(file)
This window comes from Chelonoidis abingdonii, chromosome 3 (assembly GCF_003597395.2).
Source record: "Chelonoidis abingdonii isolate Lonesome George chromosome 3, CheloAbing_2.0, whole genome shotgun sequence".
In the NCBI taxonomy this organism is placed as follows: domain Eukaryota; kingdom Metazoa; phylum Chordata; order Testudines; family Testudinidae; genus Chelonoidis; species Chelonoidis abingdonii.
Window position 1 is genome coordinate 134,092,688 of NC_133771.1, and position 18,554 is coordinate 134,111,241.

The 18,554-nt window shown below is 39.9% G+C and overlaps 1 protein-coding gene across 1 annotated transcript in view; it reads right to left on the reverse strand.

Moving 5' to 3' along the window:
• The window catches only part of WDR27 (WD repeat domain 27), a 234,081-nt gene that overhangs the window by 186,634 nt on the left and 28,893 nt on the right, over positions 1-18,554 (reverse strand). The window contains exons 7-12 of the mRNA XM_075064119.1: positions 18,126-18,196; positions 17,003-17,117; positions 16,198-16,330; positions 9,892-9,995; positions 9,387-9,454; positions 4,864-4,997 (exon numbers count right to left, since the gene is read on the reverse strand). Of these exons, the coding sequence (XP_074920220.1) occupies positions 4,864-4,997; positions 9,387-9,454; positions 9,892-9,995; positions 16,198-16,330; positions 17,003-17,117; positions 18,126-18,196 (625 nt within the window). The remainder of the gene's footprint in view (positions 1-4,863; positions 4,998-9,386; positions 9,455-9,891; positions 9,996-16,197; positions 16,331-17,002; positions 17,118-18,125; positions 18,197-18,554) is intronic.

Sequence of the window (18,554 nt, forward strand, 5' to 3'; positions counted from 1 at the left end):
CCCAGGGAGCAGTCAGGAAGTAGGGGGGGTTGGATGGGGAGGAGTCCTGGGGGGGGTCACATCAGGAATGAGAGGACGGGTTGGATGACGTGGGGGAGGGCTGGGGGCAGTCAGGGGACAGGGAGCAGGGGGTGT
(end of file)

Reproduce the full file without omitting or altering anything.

This window comes from Chelonoidis abingdonii, chromosome 3 (assembly GCF_003597395.2).
Source record: "Chelonoidis abingdonii isolate Lonesome George chromosome 3, CheloAbing_2.0, whole genome shotgun sequence".
In the NCBI taxonomy this organism is placed as follows: domain Eukaryota; kingdom Metazoa; phylum Chordata; order Testudines; family Testudinidae; genus Chelonoidis; species Chelonoidis abingdonii.
Window position 1 is genome coordinate 134,092,688 of NC_133771.1, and position 18,554 is coordinate 134,111,241.

The 18,554-nt window shown below is 39.9% G+C and overlaps 1 protein-coding gene across 1 annotated transcript in view; it reads right to left on the reverse strand.

Moving 5' to 3' along the window:
• The window catches only part of WDR27 (WD repeat domain 27), a 234,081-nt gene that overhangs the window by 186,634 nt on the left and 28,893 nt on the right, over positions 1-18,554 (reverse strand). The window contains exons 7-12 of the mRNA XM_075064119.1: positions 18,126-18,196; positions 17,003-17,117; positions 16,198-16,330; positions 9,892-9,995; positions 9,387-9,454; positions 4,864-4,997 (exon numbers count right to left, since the gene is read on the reverse strand). Of these exons, the coding sequence (XP_074920220.1) occupies positions 4,864-4,997; positions 9,387-9,454; positions 9,892-9,995; positions 16,198-16,330; positions 17,003-17,117; positions 18,126-18,196 (625 nt within the window). The remainder of the gene's footprint in view (positions 1-4,863; positions 4,998-9,386; positions 9,455-9,891; positions 9,996-16,197; positions 16,331-17,002; positions 17,118-18,125; positions 18,197-18,554) is intronic.

Sequence of the window (18,554 nt, forward strand, 5' to 3'; positions counted from 1 at the left end):
CCCAGGGAGCAGTCAGGAAGTAGGGGGGGTTGGATGGGGAGGAGTCCTGGGGGGGGTCACATCAGGAATGAGAGGACGGGTTGGATGACGTGGGGGAGGGCTGGGGGCAGTCAGGGGACAGGGAGCAGGGGGTGT